Rory McIlroy and Tiger Woods, Novak Djokovic and Andy Murray, Sebastian Vettel and Fernando Alonso -- this year has witnessed the evolution of some classic rivalries that bode for an intriguing 2013 sporting calendar.
Will they become the new Nicklaus-Palmer, Borg-McEnroe, Federer-Nadal or Prost-Senna -- or will an apparent tendency towards friendliness dampen the sparks that are so vital in a true clash of competitive egos?
The relationship between Woods and his heir apparent as golf's biggest star is already showing signs of an unexpected "bromance".
"I think it's sort of evolved since Abu Dhabi at the start of this year," McIlroy told CNN's Living Golf when the duo sat down for a joint interview.
"I'd played with him before but never really got a chance to speak to him in depth. I think we both have a lot in common -- we're both big sports fans and I think our relationship has evolved from there because we've played together quite a lot this year.
"It's been great for me to get to know him and maybe try and pick up a few things and learn from him too."
Before the rise of McIlroy, golf's undisputed No. 1 player this year, Woods' previous big rival was Phil Mickelson -- and their relationship was notoriously frosty.
They snapped at each other via the media, and Woods' former caddy Steve Williams ramped up the tension with some choice remarks to the press and and fans from which even his employer had to hastily distance himself.
But Woods, now 36, seems much happier in competition with McIlroy despite the 23-year-old being poised to usurp him as Nike's biggest golf endorsement.
"We've battled each other a few times, but we have a lot in common," Woods said. "Granted, there's an age difference but I had a huge age difference with my other good friend Mark O'Meara, but we had so much in common.
"I think our relationship will certainly grow over the years, but so too will our competitiveness -- I don't think that's going to change."
However, while Woods is good friends with O'Meara, a man almost 20 years his senior, they were never really on-course rivals despite the older American's two major triumphs in 1998 -- a year of highs that he never repeated.
But if Woods and McIlroy are to become truly great adversaries along the lines of Nicklaus-Tom Watson and Ben Hogan-Sam Snead then they can't afford to become too cosy, according to sports leadership expert Khoi Tu.
"At the extreme, the ability to defeat your opponent, to crush them, requires huge mental discipline," said Tu, whose book "Superteams" features the F1-dominating Ferrari/Schumacher era and the 2010 Ryder Cup-winning team captained by European golf icon Colin Montgomerie.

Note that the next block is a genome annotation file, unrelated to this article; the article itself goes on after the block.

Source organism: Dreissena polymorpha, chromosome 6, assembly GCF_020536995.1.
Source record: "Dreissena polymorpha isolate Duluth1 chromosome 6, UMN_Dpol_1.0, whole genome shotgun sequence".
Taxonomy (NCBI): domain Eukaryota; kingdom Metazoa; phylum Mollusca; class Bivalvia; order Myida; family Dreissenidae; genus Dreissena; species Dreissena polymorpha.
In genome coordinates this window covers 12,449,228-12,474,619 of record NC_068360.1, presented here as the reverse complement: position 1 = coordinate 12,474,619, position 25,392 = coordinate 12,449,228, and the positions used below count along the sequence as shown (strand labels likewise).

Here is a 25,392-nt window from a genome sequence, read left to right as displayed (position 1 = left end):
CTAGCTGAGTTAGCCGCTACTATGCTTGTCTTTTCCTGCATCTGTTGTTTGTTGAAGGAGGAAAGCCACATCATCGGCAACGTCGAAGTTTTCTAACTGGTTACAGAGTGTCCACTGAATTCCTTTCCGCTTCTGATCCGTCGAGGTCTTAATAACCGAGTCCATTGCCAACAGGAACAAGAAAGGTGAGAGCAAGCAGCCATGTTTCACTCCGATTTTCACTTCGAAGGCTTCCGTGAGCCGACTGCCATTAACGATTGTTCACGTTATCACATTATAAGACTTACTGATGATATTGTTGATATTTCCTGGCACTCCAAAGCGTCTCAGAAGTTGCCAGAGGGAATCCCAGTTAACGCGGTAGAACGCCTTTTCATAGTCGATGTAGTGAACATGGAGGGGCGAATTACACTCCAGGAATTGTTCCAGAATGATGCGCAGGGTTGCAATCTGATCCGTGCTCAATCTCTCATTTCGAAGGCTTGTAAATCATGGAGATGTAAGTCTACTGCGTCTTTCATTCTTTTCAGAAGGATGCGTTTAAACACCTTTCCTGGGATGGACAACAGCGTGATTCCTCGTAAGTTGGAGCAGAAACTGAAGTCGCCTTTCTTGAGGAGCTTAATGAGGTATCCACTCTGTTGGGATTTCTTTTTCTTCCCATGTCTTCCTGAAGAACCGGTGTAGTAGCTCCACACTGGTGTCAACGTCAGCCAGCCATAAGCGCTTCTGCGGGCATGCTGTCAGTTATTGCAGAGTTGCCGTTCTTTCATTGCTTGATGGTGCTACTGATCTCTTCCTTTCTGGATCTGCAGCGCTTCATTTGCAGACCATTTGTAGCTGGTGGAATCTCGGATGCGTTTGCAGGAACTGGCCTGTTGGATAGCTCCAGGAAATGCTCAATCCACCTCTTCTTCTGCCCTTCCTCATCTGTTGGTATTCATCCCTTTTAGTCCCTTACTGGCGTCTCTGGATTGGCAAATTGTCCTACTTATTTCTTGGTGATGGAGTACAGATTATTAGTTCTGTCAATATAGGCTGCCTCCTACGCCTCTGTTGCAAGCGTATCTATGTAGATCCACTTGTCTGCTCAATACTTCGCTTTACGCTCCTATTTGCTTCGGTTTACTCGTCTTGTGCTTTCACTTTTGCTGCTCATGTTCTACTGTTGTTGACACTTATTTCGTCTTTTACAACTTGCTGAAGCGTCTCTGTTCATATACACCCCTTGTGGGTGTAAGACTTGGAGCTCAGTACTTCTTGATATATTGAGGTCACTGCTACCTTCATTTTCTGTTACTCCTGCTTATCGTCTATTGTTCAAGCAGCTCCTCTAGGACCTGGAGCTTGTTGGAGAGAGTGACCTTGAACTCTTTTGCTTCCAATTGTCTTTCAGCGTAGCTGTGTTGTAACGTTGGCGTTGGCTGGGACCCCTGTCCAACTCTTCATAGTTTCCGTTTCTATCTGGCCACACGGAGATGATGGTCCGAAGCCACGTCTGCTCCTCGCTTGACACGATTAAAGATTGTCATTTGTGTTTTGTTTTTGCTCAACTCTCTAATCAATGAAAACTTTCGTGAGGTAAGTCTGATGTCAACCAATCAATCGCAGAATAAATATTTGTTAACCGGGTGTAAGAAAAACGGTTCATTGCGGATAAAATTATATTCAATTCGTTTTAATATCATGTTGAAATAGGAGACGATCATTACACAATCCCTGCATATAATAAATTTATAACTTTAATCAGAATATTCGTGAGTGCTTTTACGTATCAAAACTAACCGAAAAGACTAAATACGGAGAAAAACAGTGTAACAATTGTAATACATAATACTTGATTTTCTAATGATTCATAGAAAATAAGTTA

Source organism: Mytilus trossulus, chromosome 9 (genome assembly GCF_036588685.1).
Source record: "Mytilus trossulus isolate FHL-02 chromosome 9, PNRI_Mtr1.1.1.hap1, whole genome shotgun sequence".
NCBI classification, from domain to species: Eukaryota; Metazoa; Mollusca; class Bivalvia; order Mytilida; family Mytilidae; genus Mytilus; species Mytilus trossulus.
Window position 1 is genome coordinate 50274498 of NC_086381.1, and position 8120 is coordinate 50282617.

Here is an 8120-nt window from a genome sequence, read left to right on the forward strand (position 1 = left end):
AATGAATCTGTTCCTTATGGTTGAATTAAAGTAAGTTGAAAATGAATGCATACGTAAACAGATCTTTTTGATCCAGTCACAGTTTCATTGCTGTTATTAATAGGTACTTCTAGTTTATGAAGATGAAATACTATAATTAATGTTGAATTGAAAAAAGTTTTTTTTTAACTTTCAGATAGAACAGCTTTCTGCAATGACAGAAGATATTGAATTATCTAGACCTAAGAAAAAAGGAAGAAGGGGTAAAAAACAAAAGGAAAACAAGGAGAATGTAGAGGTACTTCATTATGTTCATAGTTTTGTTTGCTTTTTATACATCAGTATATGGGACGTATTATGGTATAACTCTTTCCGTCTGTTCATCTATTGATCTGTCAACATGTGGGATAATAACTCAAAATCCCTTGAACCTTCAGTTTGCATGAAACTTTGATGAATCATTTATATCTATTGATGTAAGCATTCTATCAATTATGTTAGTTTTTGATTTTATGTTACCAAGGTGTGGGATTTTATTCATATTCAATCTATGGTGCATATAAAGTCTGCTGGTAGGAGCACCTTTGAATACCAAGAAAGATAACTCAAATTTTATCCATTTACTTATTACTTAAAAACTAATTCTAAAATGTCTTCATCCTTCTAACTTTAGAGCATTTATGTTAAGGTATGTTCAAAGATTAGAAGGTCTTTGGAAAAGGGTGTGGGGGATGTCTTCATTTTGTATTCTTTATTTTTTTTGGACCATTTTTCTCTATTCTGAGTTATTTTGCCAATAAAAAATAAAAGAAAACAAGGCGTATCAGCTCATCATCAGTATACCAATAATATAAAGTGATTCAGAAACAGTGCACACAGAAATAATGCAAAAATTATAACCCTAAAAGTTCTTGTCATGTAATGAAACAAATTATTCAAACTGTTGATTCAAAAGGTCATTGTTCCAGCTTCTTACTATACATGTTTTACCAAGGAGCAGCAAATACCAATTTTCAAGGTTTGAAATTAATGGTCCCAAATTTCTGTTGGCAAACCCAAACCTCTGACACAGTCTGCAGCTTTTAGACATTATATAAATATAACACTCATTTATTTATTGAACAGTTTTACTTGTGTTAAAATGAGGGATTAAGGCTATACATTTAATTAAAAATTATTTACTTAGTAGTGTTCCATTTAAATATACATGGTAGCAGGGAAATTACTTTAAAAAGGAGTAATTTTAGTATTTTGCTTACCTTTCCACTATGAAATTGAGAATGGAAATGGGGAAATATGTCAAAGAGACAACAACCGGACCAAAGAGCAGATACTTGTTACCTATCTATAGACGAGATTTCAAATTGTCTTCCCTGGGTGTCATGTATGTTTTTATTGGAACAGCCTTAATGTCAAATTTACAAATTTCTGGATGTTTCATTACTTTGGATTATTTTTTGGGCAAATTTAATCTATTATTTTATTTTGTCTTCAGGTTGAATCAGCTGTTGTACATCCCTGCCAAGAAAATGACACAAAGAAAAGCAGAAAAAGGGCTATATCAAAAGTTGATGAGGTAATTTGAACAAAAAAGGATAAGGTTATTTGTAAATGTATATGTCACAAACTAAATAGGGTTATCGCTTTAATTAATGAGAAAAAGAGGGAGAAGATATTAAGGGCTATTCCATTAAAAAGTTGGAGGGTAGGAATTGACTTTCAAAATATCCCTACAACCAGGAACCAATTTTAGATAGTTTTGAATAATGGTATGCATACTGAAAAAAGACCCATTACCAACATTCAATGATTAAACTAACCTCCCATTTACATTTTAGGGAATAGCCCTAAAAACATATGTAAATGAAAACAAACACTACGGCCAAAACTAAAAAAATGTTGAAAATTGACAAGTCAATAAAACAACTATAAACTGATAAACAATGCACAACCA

"As soon as you begin empathizing with your competitor, you may not have that killer instinct," Tu told CNN. "Great sporting rivalries bring out the best in both players. Great sporting friendships is a great tactic for one and not the other.
"If Rory becomes a genuine rival as opposed to the rival of the moment, then I think Tiger will find it hard not to compete in every dimension possible.
"It's in his DNA, it's what makes him a great competitor. In many respects the best thing about it would be if they did become real rivals, if there was a sense of abrasion or friction -- a sense that sparks fly. It would do wonders for the sport."
As Nicklaus once said of Palmer: "We are adversarial friends or friendly enemies. All our lives we've competed against each other. Arnold and I fight like the devil about stuff."
Tennis stars Murray and Djokovic have been friends since childhood, but they have still maintained a ferocious on-court rivalry that this year has reached towards the heights of predecessors such as Federer-Nadal, Borg-McEnroe and Navratilova-Evert.
Roger Federer at first struggled when Rafael Nadal ended his complete domination of the men's game, but the duo now publicly insist they are firm friends following years of epic clashes -- despite an apparent spat this year over the Spaniard's desire for changes to be made on the ATP Tour.
"Great shared experiences build great bonds between people," Tu says. "That bond is different than friendship. It's a bond of respect."
For Woods and McIlroy there is every incentive to cast themselves as friends and rivals.
Already they have been lured into playing a lucrative exhibition clash in one of golf's key markets, China, that led them to withdraw from a premier European Tour event in the same country later that week.